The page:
Common characteristics and accompanying symptoms of an eyelid lump

If you have a lump on your eyelid, it can likely be described by the following:

  • Eye redness
  • Eyelid pain, redness, or swelling
  • Trouble blinking
  • Excess tears
  • Gritty sensation in the eye
  • Flaky buildup on the eyelashes
  • Sensitivity to light

What causes an eyelid lump?

Eyelid lumps typically mean there's something brewing in the glands or hair follicles.

Inflammatory and infectious causes

Common eyelid lump causes fall under these categories:

  • Infection: Both viruses and bacteria can find their way into the ducts or hair follicles and cause an infection. Infectious lumps are usually red, warm, and painful.
  • Swelling: Sometimes inflammation can occur without an infection or after one has healed, leading to a painless lump somewhere around the eye that can vary in size.

Medical conditions

These medical conditions increase the risk of eyelid lumps as they make people more prone to inflammation and duct blockages.

  • Rosacea: This is a skin disorder that makes people blush more easily than usual. It can also cause red, irritated eyes and bumpy skin.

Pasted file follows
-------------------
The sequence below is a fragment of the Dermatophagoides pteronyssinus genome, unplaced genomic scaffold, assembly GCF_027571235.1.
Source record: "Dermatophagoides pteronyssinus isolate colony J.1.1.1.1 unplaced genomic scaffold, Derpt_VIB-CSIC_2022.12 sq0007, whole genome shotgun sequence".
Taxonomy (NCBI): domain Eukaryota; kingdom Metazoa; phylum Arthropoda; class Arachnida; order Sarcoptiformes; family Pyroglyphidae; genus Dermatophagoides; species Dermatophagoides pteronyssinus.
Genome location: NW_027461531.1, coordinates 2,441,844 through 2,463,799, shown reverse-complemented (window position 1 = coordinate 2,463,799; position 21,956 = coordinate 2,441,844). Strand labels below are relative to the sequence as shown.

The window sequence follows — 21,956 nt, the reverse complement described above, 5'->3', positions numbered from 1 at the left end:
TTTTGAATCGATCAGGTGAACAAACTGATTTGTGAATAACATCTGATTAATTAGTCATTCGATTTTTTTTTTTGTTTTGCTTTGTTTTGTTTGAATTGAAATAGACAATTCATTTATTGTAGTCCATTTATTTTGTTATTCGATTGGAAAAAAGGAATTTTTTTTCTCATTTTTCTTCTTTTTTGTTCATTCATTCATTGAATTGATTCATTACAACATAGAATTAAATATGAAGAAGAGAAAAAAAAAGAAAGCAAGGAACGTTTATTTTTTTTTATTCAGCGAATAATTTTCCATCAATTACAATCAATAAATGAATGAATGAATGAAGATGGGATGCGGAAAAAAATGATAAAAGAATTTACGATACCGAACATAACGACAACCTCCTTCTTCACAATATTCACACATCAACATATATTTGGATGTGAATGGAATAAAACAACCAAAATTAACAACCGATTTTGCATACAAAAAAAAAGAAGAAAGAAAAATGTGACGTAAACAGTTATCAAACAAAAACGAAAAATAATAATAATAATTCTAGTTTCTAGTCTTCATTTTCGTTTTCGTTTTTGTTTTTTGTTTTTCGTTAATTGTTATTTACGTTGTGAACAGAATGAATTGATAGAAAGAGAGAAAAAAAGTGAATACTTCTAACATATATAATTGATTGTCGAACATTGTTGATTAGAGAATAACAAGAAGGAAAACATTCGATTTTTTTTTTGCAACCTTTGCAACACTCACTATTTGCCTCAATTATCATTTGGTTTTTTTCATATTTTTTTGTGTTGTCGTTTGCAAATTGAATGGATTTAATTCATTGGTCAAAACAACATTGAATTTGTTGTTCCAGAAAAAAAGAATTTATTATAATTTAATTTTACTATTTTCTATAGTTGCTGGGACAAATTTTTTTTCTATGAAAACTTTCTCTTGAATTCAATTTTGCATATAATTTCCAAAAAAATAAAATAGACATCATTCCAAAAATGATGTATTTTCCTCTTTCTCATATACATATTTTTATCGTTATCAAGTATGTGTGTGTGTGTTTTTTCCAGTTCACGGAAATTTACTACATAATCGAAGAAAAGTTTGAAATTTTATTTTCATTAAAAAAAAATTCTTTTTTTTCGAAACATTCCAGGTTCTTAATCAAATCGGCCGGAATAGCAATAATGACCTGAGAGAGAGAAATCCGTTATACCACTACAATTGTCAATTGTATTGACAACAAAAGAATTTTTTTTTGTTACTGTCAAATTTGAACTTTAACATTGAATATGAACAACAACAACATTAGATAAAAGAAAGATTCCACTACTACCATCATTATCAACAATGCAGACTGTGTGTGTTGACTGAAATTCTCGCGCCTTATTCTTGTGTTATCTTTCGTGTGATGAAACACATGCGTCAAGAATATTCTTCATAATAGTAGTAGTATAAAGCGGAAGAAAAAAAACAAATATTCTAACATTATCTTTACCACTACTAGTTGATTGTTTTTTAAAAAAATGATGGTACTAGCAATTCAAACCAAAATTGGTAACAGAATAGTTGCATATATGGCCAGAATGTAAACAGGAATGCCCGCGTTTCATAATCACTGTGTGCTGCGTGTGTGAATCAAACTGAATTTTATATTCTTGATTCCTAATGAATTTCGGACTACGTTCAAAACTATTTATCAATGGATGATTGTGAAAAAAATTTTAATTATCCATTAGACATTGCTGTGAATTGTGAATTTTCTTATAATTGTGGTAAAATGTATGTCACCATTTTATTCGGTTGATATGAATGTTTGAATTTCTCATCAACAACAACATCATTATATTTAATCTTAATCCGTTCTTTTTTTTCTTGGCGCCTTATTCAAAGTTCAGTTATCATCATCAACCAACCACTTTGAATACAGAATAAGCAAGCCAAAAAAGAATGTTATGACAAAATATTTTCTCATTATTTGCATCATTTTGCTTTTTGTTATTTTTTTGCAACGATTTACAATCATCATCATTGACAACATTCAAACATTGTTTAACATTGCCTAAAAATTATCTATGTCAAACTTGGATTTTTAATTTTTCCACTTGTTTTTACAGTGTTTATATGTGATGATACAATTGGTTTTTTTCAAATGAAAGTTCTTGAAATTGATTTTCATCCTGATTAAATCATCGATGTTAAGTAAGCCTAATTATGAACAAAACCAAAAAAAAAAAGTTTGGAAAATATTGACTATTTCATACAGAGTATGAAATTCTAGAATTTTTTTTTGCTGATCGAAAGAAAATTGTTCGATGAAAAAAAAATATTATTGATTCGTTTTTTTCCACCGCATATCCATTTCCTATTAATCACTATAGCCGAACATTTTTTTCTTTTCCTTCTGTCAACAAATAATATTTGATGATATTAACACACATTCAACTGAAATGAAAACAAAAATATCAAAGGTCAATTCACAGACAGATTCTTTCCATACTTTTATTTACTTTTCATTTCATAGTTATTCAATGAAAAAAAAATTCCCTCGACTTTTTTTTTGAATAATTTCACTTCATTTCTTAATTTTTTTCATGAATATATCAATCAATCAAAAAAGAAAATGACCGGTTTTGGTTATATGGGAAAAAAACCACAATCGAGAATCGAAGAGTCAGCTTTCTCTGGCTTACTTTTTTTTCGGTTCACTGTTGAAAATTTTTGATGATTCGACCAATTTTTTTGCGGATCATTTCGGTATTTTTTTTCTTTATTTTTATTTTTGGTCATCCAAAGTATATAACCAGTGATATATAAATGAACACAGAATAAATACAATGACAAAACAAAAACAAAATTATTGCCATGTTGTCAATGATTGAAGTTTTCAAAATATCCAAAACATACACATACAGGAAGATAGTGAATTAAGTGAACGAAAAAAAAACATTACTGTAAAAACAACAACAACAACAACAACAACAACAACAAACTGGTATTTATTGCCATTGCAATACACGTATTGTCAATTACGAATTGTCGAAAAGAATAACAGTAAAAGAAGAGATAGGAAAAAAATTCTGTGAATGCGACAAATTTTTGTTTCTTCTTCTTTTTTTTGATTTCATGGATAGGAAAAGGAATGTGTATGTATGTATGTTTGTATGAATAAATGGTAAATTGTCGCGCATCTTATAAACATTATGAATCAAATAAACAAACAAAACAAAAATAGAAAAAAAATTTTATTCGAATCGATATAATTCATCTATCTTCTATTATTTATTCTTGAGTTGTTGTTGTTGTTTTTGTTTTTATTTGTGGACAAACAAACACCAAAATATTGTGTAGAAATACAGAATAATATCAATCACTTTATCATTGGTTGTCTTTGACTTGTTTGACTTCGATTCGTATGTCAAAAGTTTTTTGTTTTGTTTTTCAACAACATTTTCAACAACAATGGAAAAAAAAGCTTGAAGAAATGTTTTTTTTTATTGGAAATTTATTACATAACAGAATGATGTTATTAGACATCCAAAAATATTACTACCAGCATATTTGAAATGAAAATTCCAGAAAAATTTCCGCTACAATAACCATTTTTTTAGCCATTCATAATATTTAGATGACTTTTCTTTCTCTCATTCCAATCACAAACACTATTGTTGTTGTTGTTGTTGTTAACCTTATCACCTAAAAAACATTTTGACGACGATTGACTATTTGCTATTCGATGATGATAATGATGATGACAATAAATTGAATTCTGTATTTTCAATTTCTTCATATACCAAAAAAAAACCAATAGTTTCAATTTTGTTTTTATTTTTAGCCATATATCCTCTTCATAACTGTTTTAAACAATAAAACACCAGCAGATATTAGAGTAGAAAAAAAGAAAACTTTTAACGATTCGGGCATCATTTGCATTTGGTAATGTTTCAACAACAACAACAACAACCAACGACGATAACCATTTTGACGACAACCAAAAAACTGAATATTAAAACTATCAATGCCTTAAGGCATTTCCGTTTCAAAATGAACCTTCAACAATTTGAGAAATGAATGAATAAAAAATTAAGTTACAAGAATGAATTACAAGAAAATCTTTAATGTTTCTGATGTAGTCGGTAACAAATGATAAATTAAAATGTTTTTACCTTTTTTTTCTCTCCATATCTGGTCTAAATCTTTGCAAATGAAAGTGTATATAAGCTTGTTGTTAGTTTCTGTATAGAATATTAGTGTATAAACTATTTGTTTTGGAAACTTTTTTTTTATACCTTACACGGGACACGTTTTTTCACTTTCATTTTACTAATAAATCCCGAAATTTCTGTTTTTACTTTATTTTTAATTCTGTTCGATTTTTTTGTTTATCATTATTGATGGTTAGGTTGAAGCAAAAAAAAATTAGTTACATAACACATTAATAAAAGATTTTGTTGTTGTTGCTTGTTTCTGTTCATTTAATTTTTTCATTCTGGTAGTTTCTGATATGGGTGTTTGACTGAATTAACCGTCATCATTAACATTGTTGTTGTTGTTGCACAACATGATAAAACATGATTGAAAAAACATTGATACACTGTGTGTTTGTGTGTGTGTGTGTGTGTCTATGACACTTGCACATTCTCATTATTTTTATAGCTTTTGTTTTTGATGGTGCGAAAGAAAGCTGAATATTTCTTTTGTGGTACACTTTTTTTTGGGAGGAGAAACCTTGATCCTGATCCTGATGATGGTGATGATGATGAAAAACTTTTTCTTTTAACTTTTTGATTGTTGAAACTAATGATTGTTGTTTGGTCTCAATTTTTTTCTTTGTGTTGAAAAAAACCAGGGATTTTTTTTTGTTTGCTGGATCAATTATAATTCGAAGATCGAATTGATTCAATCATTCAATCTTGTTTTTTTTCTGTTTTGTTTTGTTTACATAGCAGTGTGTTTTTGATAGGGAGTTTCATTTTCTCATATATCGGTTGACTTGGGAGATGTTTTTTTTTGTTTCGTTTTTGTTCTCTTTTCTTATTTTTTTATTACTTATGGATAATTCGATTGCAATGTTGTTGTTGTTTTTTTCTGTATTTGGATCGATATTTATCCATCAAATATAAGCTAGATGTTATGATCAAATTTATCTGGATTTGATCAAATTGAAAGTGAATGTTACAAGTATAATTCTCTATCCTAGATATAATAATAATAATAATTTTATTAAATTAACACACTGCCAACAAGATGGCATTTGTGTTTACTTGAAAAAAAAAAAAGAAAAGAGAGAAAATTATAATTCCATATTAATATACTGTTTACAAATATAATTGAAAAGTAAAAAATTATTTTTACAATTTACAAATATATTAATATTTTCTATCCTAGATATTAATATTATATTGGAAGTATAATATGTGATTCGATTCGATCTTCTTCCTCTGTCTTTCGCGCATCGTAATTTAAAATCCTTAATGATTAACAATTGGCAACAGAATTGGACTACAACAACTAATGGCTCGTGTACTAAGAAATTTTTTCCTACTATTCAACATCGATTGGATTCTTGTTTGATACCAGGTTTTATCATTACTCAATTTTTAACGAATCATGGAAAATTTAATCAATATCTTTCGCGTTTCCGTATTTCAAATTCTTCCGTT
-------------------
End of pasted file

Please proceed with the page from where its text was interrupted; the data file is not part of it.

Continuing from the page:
• Acne: Commonly associated with teenage years, this pimply condition involves blockage of hair follicles on the face.
  • Conjunctivitis: Inflammation of the tissue that lines the eyelid and eyeball may irritate surrounding areas.
  • Blepharitis: This generalized inflammation of the eyelid margins may be a precursor to eyelid lumps.

Less common causes

Less commonly, the following causes may present as an eyelid lump.

  • Sign of high cholesterol: Less commonly, eyelid lumps that are yellow and painless with sharp borders may be a buildup of cholesterol that comes from the blood, which may be a sign of unhealthy cholesterol levels.
  • Skin cancer: In rare cases, bumps that last for a longer time or grow in size may be a type of skin cancer that affects the eyelid.